A little-seen slasher directed by LAST HOUSE ON DEAD END STREET’S late Roger Watkins. Quite simply: it’s NOT a good movie!
This low budgeter, filmed under the pseudonym “Bernard Travis,” was Roger Watkins’ second and last non-porno feature. Watkins was said to have hated porn, yet he spent a decade making XXX films, starting with 1979’s HER NAME WAS LISA. That SHADOWS OF THE MIND got lost in the shuffle seems entirely understandable given the film’s non-qualities.
The naive young Elise molders is severely traumatized by her parents’ untimely demise. Her overly trusting shrink Robert elects to have Elise released from the asylum where she’s spent much of her adult life. She moves back to her parents’ country home, where she’s visited by her asshole stepbrother Leland. He’s desperate to have Elise re-committed but Robert won’t hear of it. Then a new problem presents itself when the burly house gardener Andrew is dispatched by an unseen psycho via a scythe blade through the neck.
Elise is quite nonplussed when Robert turns up for a dinner party with his slutty girlfriend Diana in tow–Elise, after all, is attracted to Robert, and the presence of Diana makes her jealous. The dinner, which takes place amid a rainstorm, is awkward and unpleasant, and the situation is worsened when Robert and Diana are obliged to stay the night after their car breaks down.
The trouble starts when Elise spies Robert and Diana having sex. She responds by going into a psychotic funk and killing Leland via a sharp object in his eye. Next she stabs Robert and then burns Diana to death on the front lawn. This alerts the fire department, and lands Elise back in the asylum. Here she confronts the ugly reality of her parents’ death: she killed them.
Roger Watkins’ touch in SHADOWS OF THE MIND is evident in the all-too-noticeable low budget production values and overall atmosphere of ugliness and despair. Few other directors have ever conveyed a sense of such total annihilation, and had Watkins’ career developed in proper fashion I’m certain he’d have become one of America’s top purveyors of cinematic grunge. Sadly that wasn’t to be, leaving us stuck with so-so fare like the present film, which lacks the style and resourcefulness of Watkins’ signature film LAST HOUSE ON DEAD END STREET.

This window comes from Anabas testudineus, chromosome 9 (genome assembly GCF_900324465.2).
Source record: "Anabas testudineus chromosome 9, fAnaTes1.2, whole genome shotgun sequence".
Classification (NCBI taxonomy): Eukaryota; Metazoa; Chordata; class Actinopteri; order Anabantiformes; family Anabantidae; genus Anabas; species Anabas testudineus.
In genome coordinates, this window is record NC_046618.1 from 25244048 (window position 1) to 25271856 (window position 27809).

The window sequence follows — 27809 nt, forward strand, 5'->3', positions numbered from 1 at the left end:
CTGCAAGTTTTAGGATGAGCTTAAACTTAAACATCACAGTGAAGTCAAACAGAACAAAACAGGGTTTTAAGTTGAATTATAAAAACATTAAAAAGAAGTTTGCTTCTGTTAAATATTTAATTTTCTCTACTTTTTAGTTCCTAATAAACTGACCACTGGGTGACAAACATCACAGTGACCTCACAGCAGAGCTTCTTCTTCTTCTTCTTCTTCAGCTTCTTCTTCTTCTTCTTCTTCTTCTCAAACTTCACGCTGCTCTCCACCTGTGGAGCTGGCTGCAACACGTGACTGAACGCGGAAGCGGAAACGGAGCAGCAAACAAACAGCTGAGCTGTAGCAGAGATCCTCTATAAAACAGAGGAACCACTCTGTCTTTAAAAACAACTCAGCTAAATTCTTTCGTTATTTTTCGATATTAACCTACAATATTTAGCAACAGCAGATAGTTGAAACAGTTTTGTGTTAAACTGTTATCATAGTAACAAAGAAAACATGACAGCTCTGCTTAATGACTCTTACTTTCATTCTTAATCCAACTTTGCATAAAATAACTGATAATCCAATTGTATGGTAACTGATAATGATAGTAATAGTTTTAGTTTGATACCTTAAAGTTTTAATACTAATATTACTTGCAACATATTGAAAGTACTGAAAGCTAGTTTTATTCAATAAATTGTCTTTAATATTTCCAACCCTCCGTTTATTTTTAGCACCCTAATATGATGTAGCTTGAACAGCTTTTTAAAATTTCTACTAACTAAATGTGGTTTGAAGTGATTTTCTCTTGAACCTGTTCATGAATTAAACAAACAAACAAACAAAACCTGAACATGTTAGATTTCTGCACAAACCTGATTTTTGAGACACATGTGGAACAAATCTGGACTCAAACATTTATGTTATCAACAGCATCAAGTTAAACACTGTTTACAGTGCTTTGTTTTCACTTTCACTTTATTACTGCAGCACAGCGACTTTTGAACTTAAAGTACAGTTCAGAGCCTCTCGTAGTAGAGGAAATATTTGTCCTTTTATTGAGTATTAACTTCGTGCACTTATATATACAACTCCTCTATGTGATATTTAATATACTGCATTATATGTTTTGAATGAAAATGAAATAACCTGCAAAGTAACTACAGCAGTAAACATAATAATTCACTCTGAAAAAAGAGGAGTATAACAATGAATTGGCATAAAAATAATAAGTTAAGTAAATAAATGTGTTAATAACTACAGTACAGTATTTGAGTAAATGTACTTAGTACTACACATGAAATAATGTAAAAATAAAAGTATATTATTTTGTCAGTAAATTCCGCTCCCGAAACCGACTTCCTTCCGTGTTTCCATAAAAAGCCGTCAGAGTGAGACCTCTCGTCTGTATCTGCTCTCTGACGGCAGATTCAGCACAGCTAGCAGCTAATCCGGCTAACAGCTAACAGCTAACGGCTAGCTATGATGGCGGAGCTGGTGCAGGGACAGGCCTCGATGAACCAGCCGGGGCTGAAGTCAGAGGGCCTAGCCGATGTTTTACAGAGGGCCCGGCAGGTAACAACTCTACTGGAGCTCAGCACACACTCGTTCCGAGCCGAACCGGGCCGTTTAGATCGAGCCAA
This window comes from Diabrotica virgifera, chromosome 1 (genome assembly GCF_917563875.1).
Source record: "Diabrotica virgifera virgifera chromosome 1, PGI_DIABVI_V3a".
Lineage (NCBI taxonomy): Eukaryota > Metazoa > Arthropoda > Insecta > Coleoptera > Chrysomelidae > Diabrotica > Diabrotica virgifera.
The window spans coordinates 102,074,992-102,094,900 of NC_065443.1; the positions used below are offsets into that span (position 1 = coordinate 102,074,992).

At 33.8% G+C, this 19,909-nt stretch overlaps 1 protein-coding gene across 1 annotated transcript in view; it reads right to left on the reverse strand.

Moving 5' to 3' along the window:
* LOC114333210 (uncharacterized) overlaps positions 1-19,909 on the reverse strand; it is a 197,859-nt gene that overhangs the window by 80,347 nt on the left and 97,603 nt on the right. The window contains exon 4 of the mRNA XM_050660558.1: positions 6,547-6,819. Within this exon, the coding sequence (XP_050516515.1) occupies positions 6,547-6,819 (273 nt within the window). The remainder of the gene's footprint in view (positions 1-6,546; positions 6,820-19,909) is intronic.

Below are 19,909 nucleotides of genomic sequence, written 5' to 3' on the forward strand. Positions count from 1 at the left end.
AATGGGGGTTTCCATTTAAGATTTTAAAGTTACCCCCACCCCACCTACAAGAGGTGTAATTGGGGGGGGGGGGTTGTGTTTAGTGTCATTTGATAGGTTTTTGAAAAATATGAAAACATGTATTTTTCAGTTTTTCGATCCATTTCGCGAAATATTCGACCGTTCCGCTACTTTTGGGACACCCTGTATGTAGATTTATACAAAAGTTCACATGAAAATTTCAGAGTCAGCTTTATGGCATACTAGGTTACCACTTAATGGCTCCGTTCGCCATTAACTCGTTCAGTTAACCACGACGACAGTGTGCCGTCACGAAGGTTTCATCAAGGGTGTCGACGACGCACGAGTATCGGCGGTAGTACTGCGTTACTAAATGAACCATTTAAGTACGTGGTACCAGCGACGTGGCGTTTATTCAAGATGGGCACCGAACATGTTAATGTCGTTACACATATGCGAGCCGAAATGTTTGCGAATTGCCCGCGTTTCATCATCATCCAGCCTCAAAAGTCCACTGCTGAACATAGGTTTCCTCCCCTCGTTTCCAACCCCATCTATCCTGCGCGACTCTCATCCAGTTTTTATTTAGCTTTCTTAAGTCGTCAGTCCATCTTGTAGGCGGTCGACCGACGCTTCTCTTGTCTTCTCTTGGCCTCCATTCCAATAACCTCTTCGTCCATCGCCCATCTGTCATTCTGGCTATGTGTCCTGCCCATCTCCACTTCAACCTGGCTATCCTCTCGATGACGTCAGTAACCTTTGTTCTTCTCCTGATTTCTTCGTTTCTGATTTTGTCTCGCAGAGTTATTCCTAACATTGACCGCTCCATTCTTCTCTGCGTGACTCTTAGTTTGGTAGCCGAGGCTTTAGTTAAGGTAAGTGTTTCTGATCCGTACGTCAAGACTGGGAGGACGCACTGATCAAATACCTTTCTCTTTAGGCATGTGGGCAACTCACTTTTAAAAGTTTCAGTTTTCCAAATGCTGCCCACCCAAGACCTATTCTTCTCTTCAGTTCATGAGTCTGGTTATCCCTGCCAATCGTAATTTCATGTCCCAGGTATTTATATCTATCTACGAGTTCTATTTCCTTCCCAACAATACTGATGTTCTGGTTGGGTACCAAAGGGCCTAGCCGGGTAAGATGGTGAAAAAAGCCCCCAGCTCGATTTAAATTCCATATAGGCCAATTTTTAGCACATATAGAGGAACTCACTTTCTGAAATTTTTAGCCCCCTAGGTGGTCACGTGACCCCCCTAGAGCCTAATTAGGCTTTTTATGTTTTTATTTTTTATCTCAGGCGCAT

There are some striking visuals here, such as a climactic stalk through a darkened hallway, but they’re few and far between. From an aural standpoint the constant audio flashbacks are vastly overused (there’s one seemingly every few seconds), and the flute(!) based music score is horrendous. The Brooklyn accented Marion Joyce, who also wrote the screenplay (and whose only film credit this is), isn’t very strong in the lead role, wavering between catatonia and overwrought fits of insanity. None of the supporting cast members are terribly impressive, either.
The splatter also falls flat, done in a manner that even by early eighties standards is hopelessly cut-rate, with close-ups of hands wielding sharp objects followed by shots of the (supposed) victims with the objects stuck in them. Clearly, for those interested in early eighties slasher cinema or the output of Roger Watkins, SHADOWS OF THE MIND is not the place to start. In fact, it probably shouldn’t be bothered with at all.
SHADOWS OF THE MIND
LBS Properties/Production Concepts Ltd.
Director: “Bernard Travis” (Roger Watkins)
Producer: Leo Fenton
Screenplay: Marion Joyce
Cinematography: Domonic Paris
Editing: Arnold Larschan, Roger Watkins
Cast: Marion Joyce, Erik Rolfe, G.E. Barrymore, Bianca Sloane, Anthony Frank, Don Renshaw, Marcia Watkins, Richard McNichol, Pamela Dawn, Lisa Susanne, Len Fine, Margaret Smith, Dorothy Klein